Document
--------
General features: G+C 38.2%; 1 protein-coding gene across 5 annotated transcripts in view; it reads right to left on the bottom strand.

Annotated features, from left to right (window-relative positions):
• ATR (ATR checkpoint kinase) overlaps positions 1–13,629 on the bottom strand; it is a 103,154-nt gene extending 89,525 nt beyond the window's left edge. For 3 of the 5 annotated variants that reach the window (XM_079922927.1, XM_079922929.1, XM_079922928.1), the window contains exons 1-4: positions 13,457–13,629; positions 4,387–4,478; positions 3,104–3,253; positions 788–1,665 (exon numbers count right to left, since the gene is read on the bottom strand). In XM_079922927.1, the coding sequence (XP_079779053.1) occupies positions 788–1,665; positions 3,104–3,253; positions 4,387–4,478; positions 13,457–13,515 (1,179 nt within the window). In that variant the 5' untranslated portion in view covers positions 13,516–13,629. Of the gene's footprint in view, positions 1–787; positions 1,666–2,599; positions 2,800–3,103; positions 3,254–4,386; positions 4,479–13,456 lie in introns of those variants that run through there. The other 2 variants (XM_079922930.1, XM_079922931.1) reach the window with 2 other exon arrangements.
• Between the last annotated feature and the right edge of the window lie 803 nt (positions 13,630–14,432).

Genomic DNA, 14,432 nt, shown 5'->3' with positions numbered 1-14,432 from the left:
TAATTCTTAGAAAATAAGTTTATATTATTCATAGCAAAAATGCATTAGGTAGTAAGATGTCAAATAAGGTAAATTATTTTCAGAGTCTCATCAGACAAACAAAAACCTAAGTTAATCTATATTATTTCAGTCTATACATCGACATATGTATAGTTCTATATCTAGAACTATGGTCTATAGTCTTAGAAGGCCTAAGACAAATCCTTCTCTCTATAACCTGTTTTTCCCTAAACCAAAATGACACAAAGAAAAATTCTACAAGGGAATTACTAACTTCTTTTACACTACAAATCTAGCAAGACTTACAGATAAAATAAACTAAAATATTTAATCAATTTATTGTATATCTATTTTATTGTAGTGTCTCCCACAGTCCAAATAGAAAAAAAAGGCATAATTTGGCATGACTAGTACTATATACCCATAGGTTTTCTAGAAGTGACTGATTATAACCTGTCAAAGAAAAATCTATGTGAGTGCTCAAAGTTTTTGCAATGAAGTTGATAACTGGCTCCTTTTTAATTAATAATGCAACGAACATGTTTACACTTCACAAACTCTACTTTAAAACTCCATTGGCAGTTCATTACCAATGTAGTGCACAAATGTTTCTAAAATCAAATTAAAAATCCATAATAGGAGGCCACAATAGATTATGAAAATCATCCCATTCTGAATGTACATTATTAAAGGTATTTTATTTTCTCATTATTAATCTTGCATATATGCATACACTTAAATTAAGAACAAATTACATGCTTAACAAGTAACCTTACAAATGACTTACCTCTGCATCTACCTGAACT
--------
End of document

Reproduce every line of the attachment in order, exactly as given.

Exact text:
General features: G+C 38.2%; 1 protein-coding gene across 5 annotated transcripts in view; it reads right to left on the bottom strand.

Annotated features, from left to right (window-relative positions):
• ATR (ATR checkpoint kinase) overlaps positions 1–13,629 on the bottom strand; it is a 103,154-nt gene extending 89,525 nt beyond the window's left edge. For 3 of the 5 annotated variants that reach the window (XM_079922927.1, XM_079922929.1, XM_079922928.1), the window contains exons 1-4: positions 13,457–13,629; positions 4,387–4,478; positions 3,104–3,253; positions 788–1,665 (exon numbers count right to left, since the gene is read on the bottom strand). In XM_079922927.1, the coding sequence (XP_079779053.1) occupies positions 788–1,665; positions 3,104–3,253; positions 4,387–4,478; positions 13,457–13,515 (1,179 nt within the window). In that variant the 5' untranslated portion in view covers positions 13,516–13,629. Of the gene's footprint in view, positions 1–787; positions 1,666–2,599; positions 2,800–3,103; positions 3,254–4,386; positions 4,479–13,456 lie in introns of those variants that run through there. The other 2 variants (XM_079922930.1, XM_079922931.1) reach the window with 2 other exon arrangements.
• Between the last annotated feature and the right edge of the window lie 803 nt (positions 13,630–14,432).

Genomic DNA, 14,432 nt, shown 5'->3' with positions numbered 1-14,432 from the left:
TAATTCTTAGAAAATAAGTTTATATTATTCATAGCAAAAATGCATTAGGTAGTAAGATGTCAAATAAGGTAAATTATTTTCAGAGTCTCATCAGACAAACAAAAACCTAAGTTAATCTATATTATTTCAGTCTATACATCGACATATGTATAGTTCTATATCTAGAACTATGGTCTATAGTCTTAGAAGGCCTAAGACAAATCCTTCTCTCTATAACCTGTTTTTCCCTAAACCAAAATGACACAAAGAAAAATTCTACAAGGGAATTACTAACTTCTTTTACACTACAAATCTAGCAAGACTTACAGATAAAATAAACTAAAATATTTAATCAATTTATTGTATATCTATTTTATTGTAGTGTCTCCCACAGTCCAAATAGAAAAAAAAGGCATAATTTGGCATGACTAGTACTATATACCCATAGGTTTTCTAGAAGTGACTGATTATAACCTGTCAAAGAAAAATCTATGTGAGTGCTCAAAGTTTTTGCAATGAAGTTGATAACTGGCTCCTTTTTAATTAATAATGCAACGAACATGTTTACACTTCACAAACTCTACTTTAAAACTCCATTGGCAGTTCATTACCAATGTAGTGCACAAATGTTTCTAAAATCAAATTAAAAATCCATAATAGGAGGCCACAATAGATTATGAAAATCATCCCATTCTGAATGTACATTATTAAAGGTATTTTATTTTCTCATTATTAATCTTGCATATATGCATACACTTAAATTAAGAACAAATTACATGCTTAACAAGTAACCTTACAAATGACTTACCTCTGCATCTACCTGAACT